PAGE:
Review: Prey

I've read many of Michael Crichton's novels. Some are much better than others. The Andromeda Strain, for example, I think is very good. Disclosure is not. Timeline was just okay.

I finally got a chance to read Prey. Prey starts out well. It's told from the perspective a brilliant programmer who'd been booted and blacklisted for whistleblowing and is now a full-time father. His equally brilliant wife works for a hi-tech company developing nanotech products. Wifey, however, had grown erratic, distant, and lean. She comes home late one night, decides to change the baby, gets annoyed with the baby, and slaps the kid hard enough to leave hand marks on baby's skin -- and Our Hero, who witnessed it, did nothing. Didn't even say anything to wifey.

Okay, sure, unbelievable -- but I was willing to give Crichton the benefit of a doubt. So I pressed on. The story starts out interesting, sort of building dread, limning things that are not all as they appear in the Happy Nerd Home. A sister and brother constantly at war -- that definitely worked. Baby gets a mysterious, painful rash that is cured when she's put in an MRI machine. Son reports there were men in silver suits in the house while Our Hero Jack had baby at the hospital. Wife doesn't come home one night, doesn't call, just shows up the next day peeved that Our Hero was annoyed about it. Wifey seems to have a dual personality.

Wife gets into a car wreck and the next day Jack gets called by his old boss, the one who blacklisted him, to rescue Wife's company by working for old boss as an onsite contractor. Got that? Seems they used Our Hero's predator/prey distributed computing code to program nanobots to stick together and do whatever it is they want the nanobots to do. Only, they nanobots don't. Not only that, a bunch of them escaped the lab set deep in the Nevada desert; they're swarming, learning, and generally doing Bad Things. Our Hero Jack is supposed to figure out and fix the problem -- though -- never mind, I don't want to include any spoilers in this. Let's just say the story falls apart pretty quickly after Our Hero's arrival at the Nevada lab.

There were a number of directions this plot could go, and Crichton managed to choose a stupid one. As in implausible. I'm no expert in nanotechnology -- I know just a bit about it, and just little bit about distributed intelligence and a little bit about biotechnology -- but things didn't seem to hang together very well. I didn't buy it. Swarm behavior only goes so far. How to the nanocritters manage to extend their power supply? How can a decontamination shower, blower, whatever, manage to get rid of the nanobots within body tissue? How could anything injected kill every single one throughout the body. How could anyone be stupid enough to build these thingies without a dead man's switch?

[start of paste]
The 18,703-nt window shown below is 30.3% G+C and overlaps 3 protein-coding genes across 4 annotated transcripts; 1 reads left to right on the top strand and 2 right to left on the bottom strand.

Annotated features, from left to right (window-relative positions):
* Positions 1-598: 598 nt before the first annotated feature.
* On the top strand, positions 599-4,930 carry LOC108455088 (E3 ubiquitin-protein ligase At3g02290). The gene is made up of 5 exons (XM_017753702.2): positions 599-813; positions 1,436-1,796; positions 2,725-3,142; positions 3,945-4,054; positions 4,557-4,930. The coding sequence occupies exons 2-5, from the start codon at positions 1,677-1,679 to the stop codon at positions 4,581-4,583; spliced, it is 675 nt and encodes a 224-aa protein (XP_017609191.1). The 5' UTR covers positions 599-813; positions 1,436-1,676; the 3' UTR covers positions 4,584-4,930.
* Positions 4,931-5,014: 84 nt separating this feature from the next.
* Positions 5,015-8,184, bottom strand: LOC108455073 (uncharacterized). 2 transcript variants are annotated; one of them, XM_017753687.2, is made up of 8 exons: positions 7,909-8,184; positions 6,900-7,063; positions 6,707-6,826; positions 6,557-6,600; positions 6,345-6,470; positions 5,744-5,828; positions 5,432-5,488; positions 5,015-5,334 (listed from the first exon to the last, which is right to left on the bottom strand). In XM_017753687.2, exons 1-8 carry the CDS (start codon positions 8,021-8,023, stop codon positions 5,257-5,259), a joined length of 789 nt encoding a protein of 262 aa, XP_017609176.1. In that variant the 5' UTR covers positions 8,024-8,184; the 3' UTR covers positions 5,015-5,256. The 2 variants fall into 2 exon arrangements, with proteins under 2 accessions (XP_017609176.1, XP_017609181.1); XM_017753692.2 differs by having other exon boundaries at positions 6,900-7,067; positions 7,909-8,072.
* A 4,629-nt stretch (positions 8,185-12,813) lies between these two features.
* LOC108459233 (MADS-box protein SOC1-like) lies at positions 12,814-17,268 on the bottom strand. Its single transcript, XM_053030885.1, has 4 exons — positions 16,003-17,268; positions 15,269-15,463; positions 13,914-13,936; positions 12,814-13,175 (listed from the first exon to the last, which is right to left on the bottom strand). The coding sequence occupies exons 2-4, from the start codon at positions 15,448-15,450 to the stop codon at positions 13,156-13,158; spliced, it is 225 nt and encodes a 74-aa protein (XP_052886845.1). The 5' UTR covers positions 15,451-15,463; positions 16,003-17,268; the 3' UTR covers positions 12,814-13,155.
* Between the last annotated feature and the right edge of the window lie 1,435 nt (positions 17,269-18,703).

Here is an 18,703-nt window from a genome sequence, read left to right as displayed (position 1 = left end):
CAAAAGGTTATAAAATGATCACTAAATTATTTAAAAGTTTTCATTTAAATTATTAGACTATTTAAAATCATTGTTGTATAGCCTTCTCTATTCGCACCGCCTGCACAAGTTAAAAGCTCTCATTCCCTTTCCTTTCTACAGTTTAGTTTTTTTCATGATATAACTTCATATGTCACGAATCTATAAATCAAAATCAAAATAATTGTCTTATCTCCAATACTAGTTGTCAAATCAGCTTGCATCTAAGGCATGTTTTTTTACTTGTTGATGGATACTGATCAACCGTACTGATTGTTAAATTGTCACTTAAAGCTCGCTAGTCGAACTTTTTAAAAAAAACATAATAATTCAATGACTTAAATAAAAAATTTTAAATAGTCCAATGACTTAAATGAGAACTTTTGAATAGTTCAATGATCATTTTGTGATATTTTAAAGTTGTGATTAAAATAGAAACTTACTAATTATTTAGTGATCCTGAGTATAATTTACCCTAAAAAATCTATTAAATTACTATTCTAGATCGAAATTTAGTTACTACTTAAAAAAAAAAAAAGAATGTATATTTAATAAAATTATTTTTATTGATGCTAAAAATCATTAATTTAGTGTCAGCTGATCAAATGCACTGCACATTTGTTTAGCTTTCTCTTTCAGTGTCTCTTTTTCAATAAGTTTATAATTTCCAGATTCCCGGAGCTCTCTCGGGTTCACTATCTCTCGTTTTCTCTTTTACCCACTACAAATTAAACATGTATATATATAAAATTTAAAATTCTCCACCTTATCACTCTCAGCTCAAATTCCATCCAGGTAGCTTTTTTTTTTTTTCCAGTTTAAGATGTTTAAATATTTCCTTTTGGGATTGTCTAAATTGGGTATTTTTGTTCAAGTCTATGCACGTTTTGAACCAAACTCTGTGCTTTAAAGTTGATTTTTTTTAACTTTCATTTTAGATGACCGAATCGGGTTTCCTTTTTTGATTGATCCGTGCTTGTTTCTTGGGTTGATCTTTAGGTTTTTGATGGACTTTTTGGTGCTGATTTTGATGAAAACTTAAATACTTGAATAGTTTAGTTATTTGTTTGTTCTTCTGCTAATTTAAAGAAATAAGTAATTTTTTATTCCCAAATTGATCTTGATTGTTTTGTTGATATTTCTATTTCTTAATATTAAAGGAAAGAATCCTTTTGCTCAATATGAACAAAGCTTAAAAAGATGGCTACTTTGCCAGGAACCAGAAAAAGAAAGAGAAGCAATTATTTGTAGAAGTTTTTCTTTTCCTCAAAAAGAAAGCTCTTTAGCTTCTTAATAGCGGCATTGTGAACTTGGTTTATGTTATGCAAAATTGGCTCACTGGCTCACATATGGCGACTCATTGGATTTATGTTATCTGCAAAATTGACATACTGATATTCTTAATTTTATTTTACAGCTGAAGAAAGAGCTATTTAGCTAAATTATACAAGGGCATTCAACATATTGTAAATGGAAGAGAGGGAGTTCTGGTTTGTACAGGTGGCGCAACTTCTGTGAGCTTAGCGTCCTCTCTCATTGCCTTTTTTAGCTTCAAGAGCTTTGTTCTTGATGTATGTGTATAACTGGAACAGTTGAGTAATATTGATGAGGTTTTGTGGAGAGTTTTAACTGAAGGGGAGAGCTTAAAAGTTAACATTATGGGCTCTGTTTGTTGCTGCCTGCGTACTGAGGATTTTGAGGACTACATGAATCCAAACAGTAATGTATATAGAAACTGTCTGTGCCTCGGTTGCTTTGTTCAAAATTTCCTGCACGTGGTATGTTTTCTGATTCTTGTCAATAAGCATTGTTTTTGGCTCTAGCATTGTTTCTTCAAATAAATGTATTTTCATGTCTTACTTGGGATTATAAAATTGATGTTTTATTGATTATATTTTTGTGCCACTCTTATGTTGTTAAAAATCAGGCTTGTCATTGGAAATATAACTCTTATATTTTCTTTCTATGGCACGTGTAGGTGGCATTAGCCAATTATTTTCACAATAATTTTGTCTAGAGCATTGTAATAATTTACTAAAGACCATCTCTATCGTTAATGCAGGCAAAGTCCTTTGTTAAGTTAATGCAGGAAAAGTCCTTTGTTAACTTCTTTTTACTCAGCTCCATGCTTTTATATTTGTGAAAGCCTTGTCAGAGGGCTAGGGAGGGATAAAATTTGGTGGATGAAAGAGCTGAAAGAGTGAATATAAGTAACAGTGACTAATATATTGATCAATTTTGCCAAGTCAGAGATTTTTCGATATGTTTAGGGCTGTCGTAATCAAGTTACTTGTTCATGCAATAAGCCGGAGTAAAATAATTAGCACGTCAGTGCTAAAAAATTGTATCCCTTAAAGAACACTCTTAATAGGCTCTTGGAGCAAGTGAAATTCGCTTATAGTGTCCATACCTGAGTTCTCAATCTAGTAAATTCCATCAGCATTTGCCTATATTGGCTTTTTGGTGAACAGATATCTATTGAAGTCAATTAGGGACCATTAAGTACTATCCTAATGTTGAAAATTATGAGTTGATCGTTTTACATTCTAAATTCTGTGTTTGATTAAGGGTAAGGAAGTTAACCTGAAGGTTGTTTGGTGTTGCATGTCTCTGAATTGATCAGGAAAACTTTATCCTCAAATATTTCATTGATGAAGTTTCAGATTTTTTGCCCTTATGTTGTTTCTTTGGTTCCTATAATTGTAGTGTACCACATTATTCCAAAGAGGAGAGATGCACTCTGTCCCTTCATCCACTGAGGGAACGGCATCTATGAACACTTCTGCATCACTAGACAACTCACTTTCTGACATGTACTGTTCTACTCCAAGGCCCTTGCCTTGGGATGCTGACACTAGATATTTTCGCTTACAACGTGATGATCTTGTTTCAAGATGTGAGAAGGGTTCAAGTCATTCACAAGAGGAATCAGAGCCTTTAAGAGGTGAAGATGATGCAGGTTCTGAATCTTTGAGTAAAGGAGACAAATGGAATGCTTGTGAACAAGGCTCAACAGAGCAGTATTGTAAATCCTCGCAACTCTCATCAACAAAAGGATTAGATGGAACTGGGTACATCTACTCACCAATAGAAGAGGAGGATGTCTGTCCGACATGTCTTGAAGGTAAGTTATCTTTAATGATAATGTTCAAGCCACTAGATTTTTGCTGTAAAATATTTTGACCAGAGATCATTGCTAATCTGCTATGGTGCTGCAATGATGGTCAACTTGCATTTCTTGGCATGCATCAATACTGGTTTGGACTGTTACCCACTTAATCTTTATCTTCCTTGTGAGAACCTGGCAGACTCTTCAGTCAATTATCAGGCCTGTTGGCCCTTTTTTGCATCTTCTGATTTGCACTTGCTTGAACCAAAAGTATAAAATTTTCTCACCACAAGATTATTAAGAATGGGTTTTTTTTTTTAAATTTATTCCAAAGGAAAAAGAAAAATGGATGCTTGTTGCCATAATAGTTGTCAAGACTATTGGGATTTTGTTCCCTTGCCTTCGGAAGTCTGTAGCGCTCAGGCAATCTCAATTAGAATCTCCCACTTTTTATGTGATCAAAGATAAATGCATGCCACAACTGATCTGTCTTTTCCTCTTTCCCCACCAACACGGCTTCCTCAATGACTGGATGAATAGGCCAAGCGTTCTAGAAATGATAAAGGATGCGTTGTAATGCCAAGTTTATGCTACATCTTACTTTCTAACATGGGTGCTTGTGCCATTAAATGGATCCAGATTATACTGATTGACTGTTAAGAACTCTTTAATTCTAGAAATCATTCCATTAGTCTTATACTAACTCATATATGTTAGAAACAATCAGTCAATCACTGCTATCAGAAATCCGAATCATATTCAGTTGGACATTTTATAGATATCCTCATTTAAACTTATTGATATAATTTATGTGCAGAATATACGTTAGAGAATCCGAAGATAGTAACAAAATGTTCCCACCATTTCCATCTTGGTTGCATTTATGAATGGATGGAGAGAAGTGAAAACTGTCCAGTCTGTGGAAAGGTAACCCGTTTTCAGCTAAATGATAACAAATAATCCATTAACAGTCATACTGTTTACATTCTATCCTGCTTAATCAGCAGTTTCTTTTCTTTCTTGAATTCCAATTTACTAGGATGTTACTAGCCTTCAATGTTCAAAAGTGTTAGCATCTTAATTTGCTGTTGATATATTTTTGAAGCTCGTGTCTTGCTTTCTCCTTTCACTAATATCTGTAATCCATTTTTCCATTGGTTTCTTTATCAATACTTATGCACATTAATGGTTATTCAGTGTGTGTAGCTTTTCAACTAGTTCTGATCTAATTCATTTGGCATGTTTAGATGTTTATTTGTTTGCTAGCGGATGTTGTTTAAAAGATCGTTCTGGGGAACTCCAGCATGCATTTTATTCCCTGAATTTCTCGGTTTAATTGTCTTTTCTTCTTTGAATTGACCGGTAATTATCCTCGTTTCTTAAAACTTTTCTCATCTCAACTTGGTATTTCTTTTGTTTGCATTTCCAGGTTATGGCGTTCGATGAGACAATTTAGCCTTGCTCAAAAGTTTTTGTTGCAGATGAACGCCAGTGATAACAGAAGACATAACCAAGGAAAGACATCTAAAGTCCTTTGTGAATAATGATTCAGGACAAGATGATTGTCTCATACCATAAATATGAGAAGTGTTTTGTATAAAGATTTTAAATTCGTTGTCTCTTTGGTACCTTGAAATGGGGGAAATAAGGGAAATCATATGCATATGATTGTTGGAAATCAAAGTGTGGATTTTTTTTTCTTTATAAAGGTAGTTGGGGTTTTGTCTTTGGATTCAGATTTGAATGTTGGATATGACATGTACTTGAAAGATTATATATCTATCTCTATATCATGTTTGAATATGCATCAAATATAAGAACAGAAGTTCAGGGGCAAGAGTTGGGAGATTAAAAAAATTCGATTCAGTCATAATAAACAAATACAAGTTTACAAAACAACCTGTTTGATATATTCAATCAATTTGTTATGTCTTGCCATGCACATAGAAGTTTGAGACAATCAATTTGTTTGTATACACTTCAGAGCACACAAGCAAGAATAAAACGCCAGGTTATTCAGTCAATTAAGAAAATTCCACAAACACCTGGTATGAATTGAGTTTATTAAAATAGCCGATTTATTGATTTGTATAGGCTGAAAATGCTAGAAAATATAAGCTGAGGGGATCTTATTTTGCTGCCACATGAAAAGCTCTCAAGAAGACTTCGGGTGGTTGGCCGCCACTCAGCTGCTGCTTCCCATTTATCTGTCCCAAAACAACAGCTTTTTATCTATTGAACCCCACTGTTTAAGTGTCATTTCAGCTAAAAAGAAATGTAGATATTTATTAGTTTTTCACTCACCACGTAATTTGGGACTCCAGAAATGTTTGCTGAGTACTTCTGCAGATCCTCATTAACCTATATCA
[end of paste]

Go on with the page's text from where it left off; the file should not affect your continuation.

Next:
But, say, you can swallow the story. There are more problems with it than just implausible technology. For one thing, nothing is EXPLAINED. You don't find out what happened, or why it happened, or how it happened. Believe me, you figure out the plot line pretty quickly, and will go along with it to see what the explanation is -- but there is none. Pretty sucky. Also, the character development is very weird -- more like the characters are described as though they were being cast in a movie, but all this character description is rather pointless and SOME of it is presented after the characters are already dead. Not only that, the interactions don't always ring true. Oh, wait, it IS supposed to be a movie! Sony already bought it!

If you can manage to get past Crichton's uncharacteristically boring and awkward information dump at the beginning of the book (and at several points throughout the book -- sheesh he managed to make nanotechnology dull), and ignore the implausibilities that keep cropping up, it's a decent read -- an escape. It didn't make my top-200 list of good science fiction novels -- but it kept my attention. It's a quick read. Just be ready to have the questions start cropping up after you've finished. The movie will have to get mighty good reviews for me to go see it since I already know there are no explanations for the events of the book.
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